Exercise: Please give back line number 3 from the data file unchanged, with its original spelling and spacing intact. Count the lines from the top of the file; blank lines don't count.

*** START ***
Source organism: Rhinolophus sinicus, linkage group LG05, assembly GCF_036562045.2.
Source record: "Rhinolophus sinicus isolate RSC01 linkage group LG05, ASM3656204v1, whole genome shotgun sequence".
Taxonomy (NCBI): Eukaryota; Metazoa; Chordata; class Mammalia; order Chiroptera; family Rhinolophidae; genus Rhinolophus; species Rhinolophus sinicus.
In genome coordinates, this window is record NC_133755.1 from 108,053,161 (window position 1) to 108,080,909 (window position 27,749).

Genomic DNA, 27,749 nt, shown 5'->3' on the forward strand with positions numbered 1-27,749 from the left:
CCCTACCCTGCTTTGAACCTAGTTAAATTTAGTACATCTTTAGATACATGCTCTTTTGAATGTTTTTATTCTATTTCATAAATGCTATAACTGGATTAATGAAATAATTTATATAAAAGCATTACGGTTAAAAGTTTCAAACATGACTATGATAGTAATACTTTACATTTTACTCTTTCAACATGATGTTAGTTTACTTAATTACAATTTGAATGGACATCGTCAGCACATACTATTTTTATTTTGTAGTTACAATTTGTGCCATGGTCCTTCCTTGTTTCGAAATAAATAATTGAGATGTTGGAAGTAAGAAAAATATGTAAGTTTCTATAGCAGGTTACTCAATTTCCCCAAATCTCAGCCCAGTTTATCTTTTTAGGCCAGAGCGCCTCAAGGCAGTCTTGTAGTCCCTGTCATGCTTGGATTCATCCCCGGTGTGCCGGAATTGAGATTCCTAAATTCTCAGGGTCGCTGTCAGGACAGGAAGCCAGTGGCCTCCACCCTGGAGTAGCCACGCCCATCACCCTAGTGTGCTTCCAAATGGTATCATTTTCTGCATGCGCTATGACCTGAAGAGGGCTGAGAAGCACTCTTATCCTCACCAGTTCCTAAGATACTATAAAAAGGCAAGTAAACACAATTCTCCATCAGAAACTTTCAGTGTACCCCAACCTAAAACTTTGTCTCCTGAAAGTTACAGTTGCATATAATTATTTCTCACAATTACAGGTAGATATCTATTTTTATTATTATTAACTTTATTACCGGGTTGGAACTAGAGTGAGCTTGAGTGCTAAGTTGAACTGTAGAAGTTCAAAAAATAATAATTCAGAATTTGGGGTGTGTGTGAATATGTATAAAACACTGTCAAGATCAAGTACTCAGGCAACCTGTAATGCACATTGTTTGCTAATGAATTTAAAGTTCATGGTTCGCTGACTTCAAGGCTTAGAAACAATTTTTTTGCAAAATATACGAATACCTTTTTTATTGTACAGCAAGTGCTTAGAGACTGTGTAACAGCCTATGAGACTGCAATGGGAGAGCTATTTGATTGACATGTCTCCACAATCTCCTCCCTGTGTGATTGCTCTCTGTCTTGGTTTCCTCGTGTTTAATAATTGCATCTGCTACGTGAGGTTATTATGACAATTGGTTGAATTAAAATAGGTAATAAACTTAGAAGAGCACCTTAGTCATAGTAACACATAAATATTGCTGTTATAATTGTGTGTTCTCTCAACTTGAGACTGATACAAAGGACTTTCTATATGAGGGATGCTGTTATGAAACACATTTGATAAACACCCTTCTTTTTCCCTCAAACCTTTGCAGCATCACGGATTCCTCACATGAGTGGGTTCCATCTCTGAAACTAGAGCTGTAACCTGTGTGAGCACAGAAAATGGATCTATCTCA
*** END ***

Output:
Taxonomy (NCBI): Eukaryota; Metazoa; Chordata; class Mammalia; order Chiroptera; family Rhinolophidae; genus Rhinolophus; species Rhinolophus sinicus.